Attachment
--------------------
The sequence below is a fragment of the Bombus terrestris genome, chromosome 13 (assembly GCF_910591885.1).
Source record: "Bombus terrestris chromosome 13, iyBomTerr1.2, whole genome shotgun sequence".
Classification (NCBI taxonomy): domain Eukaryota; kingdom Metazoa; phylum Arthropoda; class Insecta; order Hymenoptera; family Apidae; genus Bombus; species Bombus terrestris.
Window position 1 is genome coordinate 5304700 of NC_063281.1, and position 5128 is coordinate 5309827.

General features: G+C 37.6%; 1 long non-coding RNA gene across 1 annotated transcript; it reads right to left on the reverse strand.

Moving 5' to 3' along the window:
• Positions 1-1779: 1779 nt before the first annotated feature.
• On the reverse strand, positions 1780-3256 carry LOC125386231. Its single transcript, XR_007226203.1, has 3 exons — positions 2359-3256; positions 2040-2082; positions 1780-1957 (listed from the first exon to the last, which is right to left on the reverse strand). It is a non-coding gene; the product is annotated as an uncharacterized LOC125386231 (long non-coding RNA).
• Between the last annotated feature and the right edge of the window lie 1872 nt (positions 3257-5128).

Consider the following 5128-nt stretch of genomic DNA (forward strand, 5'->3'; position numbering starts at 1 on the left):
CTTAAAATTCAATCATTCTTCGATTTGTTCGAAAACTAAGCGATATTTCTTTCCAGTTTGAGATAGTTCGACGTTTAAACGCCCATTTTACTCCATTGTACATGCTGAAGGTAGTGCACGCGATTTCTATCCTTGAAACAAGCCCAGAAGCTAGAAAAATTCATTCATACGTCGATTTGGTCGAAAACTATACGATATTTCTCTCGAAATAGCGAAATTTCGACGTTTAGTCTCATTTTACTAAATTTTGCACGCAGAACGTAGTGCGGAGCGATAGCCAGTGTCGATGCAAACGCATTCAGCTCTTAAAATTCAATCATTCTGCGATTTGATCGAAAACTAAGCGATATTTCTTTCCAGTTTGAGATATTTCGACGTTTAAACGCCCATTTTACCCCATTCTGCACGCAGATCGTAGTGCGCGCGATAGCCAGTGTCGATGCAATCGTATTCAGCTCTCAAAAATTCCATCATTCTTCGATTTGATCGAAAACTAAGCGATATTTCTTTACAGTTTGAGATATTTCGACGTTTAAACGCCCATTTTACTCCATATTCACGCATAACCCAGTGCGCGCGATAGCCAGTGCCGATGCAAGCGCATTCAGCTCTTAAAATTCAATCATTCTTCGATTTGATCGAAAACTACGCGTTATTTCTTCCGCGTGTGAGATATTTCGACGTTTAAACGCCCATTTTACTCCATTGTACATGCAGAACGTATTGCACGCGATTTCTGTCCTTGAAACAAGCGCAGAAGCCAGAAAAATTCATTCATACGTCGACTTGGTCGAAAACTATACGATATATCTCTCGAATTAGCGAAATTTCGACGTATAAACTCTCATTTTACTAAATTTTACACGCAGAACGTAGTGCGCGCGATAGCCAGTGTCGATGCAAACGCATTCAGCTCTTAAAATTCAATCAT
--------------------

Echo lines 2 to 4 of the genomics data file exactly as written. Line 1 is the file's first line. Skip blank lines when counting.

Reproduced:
Source record: "Bombus terrestris chromosome 13, iyBomTerr1.2, whole genome shotgun sequence".
Classification (NCBI taxonomy): domain Eukaryota; kingdom Metazoa; phylum Arthropoda; class Insecta; order Hymenoptera; family Apidae; genus Bombus; species Bombus terrestris.
Window position 1 is genome coordinate 5304700 of NC_063281.1, and position 5128 is coordinate 5309827.